I recently read The Golden Dream of Carlo Chuchio (2007), Lloyd Alexander's last book, assuming no further posthumous publications are on the way. The Golden Dream was not on my ever-growing list of books to read, but the gold and blue spine--think Morocco--shouts for attention on a library shelf. The cover artist and designer deserve some serious praise. I'm glad I read it and recommend it to anyone looking for a good story.
Like many of Alexander's stories, The Golden Dream records a road trip. The hero takes a journey but there is also a bit of a stranger comes to town mixed in. The narrator and protagonist is Carlo Chuchio, a naive young man and an orphan--known in his hometown, Magenta, as Carlo Chooch, "Carlo the jackass." The story begins with the gift of a book of tales, reminiscent of the One Thousand and One Arabian Nights. Carlo finds a treasure map hidden in the spine. The map leads to a hoard of treasure hidden on the Road of Golden Dreams. After one too many clerical errors, his Uncle Evariste sacks him and kicks him out of his house. Feeling guilty about throwing a family member onto the street, Evariste gives Carlo a substantial amount of gold as a parting gift. Unable to find the mysterious bookseller who gave him the book and having nothing better to do, Carlo leaves Magenta for Keshavar, where he plans to assemble a caravan and search for the treasure.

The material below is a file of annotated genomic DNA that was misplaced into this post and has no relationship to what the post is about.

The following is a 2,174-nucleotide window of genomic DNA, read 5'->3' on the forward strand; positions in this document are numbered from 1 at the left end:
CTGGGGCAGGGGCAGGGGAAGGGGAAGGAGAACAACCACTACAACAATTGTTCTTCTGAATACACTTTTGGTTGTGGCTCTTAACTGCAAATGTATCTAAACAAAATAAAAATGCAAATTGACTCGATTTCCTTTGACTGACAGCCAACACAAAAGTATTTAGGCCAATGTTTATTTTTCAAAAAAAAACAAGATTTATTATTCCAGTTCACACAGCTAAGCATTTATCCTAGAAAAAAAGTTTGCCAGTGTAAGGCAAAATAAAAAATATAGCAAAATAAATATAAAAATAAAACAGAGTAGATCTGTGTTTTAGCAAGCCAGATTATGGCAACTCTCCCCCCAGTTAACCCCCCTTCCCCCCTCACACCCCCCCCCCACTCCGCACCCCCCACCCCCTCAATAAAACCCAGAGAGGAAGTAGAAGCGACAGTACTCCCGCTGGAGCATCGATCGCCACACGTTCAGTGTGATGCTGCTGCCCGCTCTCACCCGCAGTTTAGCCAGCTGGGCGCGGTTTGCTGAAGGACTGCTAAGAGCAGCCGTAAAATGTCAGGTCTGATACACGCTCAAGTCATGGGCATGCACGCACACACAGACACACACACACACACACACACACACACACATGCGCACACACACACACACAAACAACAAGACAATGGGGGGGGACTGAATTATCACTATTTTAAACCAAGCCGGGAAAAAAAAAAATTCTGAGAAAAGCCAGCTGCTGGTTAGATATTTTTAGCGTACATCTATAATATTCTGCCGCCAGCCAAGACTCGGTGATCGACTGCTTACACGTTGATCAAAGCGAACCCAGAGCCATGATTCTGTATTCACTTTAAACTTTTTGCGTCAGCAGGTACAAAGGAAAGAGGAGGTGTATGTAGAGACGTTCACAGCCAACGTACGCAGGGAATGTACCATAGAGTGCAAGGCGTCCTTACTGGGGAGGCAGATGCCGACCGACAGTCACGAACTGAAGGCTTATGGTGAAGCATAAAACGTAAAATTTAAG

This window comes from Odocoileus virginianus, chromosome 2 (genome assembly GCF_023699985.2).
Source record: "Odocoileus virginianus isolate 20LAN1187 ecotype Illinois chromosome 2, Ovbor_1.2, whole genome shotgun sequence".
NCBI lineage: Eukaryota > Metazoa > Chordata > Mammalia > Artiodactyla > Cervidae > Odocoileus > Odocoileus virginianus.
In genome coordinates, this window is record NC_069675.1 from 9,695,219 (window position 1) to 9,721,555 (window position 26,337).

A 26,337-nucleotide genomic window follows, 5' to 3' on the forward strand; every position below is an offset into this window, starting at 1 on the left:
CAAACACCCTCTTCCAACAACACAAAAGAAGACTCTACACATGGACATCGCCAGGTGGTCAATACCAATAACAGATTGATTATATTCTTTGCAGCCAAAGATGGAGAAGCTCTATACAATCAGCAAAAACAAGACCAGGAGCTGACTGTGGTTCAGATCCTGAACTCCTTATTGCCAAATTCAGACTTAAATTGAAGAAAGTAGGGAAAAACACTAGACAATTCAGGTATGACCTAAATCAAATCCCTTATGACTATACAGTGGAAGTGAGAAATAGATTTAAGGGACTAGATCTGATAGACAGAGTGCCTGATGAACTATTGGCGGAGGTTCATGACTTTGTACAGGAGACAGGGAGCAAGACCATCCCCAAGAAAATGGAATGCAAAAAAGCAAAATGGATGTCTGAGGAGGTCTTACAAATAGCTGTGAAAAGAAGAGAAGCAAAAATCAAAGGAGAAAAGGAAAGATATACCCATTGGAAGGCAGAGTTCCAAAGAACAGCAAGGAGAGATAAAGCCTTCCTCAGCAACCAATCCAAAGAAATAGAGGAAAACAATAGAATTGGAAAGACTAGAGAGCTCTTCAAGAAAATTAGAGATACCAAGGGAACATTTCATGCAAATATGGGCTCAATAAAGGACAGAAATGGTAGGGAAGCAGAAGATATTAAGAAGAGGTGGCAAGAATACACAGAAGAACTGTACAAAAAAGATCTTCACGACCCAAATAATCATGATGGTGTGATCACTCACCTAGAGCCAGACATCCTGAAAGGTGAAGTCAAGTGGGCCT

To his continual consternation, everyone in Keshavar immediately recognizes him as a foreigner, a ferenghi. When Carlo asks Keshavarians how they know he's a ferenghi, they shrug their shoulders or respond that he smells like one. To his credit, Carlo manages haphazardly to assemble a group of followers and join a caravan. Each member of Carlo's party joins for a different reason. Baksheesh, the lazy camel-puller who never stops complaining, wants to leave town because of some misunderstandings. Shira, the only female in the group, wants to return to her home, a caravanserai from which she was kidnapped and almost sold into slavery. She also wants to kill Charkosh, a slave trader who killed her father and tried to sell her. Salamon, a former student, finds almost everything interesting and often has something wise to say. He is on a journey to the sea. If you are familiar with Alexander's Chronicles of Prydain, it is tempting to see parallels between the characters, such as Carlo to Taran, Shira to Eilonwy, Baksheesh to Gurgi and Doli. The magical elements in this tale appear as stories, dreams, and paintings that suggest the future. Carlo and his followers meet many strange people on their journey. Ultimately, they all find a treasure of sorts but it is not what they were looking for when they began the journey.